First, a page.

blog > Posts tagged "wedding"

Celebrating Unions that Are Greater than the Sum of Their Parts by Misha Lyuve

Dec 30, 2011

To make a long story short: 4 years ago on this day out of unreasonableness of my intentions, auspicious alignment of stars or some other unknown to me reasons, I met my other half. There is evidence: Love from the first sight exists. We got married in 2010.  

As one of the marriage side effects, I had to commit myself to a piece of jewelry. And I wanted it to carry a message: as a part of this union each of us lives a life of an expanded potential. And if I ever to forget that, I wanted my ring to scream at me with a reminder. My inspiration led me to this:  

Lyuve, Infinity Ring

And as I continued my inquiry into a universal archetype of a union I discovered a new language – of shapes, patterns and metals. Through the combination of white and yellow gold I have expressed the duality of being an «individual» unit and a «couple» unit at the same time. And what comes with it for us and any other couple is an unpaved path ahead with many wild cards and unexpected turns, joys and disappointments, passions and boredoms. As well as patience, forgiveness, harmony and love required to keep the union together.  

And today it is officially coming to life -  

« celebrating unions that are greater than the sum of their parts »  

a jewelry line with a capacity to represent and remind of our values, intentions and promises.

http://Lyuve.com/jewelry  

This is a soft launch – the official website will be ready in April, but I couldn’t wait any longer to share.  
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Friends & family discount: use code FIRST at the checkout.

Unthinkable – rethinkable by Misha Lyuve

Jul 10, 2011

My trip to Germany started in Heidenberg. I chose it for a stopover on a trip between Frankfurt airport and Gernsbach (where the wedding would take place) because the guide said that it was one of a few larger inner cities that wasn’t destroyed during World War 2 allied bombing: the war which is far enough in the past to be called history, and close enough to still be fresh for many.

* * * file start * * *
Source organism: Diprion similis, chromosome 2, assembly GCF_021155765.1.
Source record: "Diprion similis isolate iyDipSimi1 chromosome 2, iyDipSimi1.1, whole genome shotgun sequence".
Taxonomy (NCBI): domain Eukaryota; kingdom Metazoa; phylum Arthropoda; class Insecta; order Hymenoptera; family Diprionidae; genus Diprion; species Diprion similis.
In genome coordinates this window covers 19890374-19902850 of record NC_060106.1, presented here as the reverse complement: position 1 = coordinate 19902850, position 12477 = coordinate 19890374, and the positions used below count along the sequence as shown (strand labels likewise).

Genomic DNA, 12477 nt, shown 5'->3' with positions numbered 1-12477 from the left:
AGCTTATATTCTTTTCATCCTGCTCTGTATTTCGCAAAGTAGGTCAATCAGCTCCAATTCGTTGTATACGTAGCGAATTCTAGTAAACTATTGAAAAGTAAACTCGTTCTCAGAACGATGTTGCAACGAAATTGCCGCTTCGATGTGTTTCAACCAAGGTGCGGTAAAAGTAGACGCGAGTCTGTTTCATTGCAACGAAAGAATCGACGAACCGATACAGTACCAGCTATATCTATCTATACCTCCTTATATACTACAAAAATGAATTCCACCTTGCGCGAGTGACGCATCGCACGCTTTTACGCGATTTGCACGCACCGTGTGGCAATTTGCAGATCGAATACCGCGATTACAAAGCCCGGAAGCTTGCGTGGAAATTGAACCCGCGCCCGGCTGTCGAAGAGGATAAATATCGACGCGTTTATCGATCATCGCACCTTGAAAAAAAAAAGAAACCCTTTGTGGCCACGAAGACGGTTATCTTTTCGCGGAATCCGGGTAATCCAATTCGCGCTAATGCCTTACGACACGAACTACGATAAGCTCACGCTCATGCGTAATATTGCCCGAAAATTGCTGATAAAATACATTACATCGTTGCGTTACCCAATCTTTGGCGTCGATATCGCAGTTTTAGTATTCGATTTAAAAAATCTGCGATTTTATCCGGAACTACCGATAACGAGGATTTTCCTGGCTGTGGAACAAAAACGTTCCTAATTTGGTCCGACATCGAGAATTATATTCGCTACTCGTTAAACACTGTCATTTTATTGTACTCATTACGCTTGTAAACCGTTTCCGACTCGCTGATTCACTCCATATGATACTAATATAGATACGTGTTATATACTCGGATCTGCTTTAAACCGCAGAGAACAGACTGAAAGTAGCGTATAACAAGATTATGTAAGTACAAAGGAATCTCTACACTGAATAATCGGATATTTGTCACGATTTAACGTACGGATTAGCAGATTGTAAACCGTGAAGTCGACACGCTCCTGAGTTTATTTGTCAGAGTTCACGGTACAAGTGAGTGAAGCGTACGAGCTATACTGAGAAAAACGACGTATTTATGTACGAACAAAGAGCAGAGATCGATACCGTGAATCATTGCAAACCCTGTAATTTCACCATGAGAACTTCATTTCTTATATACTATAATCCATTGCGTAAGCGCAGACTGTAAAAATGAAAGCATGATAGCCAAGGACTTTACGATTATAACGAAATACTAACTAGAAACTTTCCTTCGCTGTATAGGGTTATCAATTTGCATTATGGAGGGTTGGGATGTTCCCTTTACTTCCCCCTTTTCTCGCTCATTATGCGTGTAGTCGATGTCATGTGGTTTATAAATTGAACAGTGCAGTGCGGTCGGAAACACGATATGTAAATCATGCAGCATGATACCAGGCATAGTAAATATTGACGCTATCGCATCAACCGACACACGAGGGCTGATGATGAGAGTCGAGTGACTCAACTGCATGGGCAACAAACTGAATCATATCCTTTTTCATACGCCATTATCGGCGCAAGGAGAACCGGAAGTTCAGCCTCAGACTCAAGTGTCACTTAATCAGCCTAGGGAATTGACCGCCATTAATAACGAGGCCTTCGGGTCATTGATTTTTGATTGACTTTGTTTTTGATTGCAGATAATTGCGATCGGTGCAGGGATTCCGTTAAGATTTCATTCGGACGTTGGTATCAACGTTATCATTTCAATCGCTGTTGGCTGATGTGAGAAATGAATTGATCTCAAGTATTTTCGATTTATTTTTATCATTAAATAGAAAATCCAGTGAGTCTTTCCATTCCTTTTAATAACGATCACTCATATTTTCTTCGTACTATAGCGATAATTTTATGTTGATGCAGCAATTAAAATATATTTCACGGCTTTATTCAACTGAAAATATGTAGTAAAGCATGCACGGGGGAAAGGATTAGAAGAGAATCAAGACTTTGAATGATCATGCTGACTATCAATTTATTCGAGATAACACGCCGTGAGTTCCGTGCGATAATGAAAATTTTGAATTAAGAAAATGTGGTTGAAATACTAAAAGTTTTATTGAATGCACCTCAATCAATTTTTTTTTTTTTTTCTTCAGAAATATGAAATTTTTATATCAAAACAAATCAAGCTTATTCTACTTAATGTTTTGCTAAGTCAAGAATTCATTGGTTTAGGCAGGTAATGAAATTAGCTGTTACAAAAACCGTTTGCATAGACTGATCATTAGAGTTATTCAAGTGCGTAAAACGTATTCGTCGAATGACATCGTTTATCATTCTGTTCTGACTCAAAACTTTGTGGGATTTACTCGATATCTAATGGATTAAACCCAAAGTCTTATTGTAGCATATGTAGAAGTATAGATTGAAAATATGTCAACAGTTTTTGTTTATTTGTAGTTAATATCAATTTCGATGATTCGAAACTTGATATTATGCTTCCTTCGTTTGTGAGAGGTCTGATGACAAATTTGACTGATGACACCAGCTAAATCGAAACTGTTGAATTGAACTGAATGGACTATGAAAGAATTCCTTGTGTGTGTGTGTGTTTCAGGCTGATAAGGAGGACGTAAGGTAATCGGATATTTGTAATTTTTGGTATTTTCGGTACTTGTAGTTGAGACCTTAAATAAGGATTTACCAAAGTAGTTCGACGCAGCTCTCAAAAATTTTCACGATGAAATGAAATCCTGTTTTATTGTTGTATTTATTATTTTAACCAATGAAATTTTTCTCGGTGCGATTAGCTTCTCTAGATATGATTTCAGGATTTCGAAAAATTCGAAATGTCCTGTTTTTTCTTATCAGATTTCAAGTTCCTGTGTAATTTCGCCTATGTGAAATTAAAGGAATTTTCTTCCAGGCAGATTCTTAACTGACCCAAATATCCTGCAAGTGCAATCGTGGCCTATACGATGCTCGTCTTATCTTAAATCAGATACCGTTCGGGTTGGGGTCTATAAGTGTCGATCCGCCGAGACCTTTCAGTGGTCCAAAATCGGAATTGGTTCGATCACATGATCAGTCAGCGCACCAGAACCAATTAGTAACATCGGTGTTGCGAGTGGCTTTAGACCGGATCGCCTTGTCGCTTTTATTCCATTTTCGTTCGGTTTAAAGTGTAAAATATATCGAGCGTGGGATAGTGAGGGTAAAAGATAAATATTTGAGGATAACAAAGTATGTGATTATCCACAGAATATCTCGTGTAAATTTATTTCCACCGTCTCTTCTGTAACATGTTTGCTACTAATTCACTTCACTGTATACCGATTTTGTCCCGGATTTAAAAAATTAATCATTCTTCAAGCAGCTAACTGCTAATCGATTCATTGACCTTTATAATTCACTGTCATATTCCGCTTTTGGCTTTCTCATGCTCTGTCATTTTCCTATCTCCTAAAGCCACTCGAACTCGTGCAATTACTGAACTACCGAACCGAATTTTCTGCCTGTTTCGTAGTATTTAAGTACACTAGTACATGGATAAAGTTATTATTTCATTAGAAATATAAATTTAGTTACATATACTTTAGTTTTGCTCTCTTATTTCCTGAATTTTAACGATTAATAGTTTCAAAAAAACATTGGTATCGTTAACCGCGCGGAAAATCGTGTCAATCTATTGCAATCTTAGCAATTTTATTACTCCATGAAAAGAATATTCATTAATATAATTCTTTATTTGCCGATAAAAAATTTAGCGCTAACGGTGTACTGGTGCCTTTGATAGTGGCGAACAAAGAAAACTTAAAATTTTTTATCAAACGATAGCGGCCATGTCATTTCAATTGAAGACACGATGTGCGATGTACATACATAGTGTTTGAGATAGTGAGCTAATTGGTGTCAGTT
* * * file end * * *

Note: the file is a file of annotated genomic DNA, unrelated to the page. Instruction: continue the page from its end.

Heidelberg, the view from the castle

Heidelberg, the view from the castle

Cozy old streets, manicured buildings and friendly locals – it is hard to imagine that less than 70 years ago a generation of a nation here was participating in atrocities. It doesn’t take much to judge the past, but all I hope is that if I were born at that time and place, and breathed the air they breathed, I wouldn’t have done any of the horrible things – but how would I know?  

…The Jewish bride and the German groom signed their marriage contract in the old building of Gernsbach city hall. And all the guests threw rice and rose petals at the newlywed couple as they arrived to Schloß Eberstein castle, where the rest of the party took place. And according to a Jewsish tradition, the broom broke a glass, this time against XIII century cobblestones, and the guests yelled mazel tov. And then we ate, drank and danced, and fraulines mixed in with aunts from Israel and lehaims with prosts.  

wedding  

And I thought of the places in the world that bleed nowadays and might seem without hope. And how what was unthinkable not that long ago, right now is taken for granted. And what an effort for us to see what’s possible in an unthinkable now.

And the boundaries were blurry… by Misha Lyuve

Dec 30, 2010

 So I was taking a walk (more of an obstacle course) in Central Park right after the big snowstorms a few days ago. Even with all the layers, gloves, a hat and a scarf it was still kinda chilly. And as I was climbing though snow mounts, I realized that in a year I completely forgot what winter’s like and that my toes get cold and that snow easily gets into boots and that gloves get wet……and here she was – a bride in a photo shoot; a real bride, in white, with bare shoulders, bride hair – the full bride shabadang (and even a groom hiding under a pink umbrella).

And suddenly I saw it right in front me – Life. All of it. Ridiculous.  Beautiful. Tragic. Funny. Unstoppable.

And it was up to me whether I wanted to judge, to laugh or to cry; whether I wanted to be a witness or a participant or both.

And the boundaries were blurry.